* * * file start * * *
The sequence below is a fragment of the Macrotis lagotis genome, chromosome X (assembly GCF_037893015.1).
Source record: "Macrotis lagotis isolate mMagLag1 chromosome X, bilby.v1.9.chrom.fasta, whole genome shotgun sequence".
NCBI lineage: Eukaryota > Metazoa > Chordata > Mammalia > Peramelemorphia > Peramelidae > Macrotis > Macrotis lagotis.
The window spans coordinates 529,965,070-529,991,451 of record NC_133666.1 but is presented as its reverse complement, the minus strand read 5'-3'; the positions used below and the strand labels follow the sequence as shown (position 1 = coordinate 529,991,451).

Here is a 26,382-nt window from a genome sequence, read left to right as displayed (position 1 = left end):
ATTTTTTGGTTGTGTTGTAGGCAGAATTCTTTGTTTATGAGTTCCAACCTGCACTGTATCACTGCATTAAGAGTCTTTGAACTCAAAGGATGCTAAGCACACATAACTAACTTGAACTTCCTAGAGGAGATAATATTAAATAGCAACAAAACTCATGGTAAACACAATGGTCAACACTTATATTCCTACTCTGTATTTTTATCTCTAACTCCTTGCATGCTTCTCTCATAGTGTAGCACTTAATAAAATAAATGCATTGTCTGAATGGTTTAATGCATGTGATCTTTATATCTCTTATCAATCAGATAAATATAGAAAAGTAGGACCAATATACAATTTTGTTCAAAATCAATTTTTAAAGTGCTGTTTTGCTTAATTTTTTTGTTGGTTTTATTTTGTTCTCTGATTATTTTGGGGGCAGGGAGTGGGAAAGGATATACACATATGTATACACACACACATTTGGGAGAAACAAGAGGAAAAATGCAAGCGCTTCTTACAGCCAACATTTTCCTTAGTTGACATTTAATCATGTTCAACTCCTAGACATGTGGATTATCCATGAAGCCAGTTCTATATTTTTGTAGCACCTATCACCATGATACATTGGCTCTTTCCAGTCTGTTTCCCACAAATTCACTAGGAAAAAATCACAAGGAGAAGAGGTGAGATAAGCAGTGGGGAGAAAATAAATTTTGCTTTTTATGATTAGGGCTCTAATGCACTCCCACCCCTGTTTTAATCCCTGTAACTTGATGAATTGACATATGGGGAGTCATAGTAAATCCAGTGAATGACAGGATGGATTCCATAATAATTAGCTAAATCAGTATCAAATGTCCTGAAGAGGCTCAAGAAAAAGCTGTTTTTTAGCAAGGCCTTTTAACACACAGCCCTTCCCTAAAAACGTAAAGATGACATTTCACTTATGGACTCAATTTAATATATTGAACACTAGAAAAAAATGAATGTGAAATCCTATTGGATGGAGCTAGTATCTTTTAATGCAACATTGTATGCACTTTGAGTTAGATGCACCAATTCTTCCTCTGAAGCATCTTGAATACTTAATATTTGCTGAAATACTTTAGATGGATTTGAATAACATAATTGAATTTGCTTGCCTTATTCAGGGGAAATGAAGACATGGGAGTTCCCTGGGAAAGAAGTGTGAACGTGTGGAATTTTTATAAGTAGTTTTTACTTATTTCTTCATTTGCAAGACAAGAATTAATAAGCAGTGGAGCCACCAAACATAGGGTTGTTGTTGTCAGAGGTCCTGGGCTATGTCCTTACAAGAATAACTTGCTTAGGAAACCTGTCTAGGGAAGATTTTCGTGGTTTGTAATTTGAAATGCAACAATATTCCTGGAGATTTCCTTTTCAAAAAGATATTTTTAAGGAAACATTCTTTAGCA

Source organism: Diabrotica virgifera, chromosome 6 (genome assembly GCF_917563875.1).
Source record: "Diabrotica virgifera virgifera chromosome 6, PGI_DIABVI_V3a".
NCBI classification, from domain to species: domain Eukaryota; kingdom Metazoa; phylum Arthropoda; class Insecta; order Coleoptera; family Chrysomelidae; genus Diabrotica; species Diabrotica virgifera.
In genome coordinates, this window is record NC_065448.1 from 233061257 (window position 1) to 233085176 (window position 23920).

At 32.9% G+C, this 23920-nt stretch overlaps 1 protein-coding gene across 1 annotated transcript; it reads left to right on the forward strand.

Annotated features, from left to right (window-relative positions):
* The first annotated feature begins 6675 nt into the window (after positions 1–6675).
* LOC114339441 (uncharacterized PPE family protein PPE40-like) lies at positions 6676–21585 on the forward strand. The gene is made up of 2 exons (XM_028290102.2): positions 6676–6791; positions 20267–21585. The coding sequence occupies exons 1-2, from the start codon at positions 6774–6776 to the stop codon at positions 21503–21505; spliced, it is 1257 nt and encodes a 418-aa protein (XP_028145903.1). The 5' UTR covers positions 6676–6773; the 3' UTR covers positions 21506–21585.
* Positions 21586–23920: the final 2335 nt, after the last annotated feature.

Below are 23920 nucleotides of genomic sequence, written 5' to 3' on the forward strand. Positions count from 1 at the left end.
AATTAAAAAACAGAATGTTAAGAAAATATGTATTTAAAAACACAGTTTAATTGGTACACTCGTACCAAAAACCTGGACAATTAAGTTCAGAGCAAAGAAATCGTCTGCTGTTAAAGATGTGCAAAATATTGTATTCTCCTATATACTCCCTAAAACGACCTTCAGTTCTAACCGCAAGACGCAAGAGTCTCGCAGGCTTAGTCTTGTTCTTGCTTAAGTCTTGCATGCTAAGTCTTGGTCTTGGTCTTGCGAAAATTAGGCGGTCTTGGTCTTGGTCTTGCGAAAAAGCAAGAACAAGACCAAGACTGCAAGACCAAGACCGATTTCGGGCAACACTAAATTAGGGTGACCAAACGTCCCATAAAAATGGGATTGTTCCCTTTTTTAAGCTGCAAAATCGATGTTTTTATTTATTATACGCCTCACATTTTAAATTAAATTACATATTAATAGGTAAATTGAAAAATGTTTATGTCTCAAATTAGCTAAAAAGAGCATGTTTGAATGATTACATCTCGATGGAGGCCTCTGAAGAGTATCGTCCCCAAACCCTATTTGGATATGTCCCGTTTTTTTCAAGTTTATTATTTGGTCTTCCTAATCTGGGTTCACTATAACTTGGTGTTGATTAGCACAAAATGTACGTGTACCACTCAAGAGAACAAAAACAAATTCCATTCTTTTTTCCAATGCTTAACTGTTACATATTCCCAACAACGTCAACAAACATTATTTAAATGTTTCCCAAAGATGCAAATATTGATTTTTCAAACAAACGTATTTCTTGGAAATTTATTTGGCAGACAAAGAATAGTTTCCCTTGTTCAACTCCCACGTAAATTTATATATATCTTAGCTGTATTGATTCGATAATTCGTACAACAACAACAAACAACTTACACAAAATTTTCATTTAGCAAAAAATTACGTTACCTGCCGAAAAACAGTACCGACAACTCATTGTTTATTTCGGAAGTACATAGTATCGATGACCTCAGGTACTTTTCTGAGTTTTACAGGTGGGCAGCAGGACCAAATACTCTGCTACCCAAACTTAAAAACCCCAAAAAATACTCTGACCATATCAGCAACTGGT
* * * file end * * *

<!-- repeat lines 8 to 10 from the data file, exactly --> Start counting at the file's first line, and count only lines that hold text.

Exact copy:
Source record: "Diabrotica virgifera virgifera chromosome 6, PGI_DIABVI_V3a".
NCBI classification, from domain to species: domain Eukaryota; kingdom Metazoa; phylum Arthropoda; class Insecta; order Coleoptera; family Chrysomelidae; genus Diabrotica; species Diabrotica virgifera.
In genome coordinates, this window is record NC_065448.1 from 233061257 (window position 1) to 233085176 (window position 23920).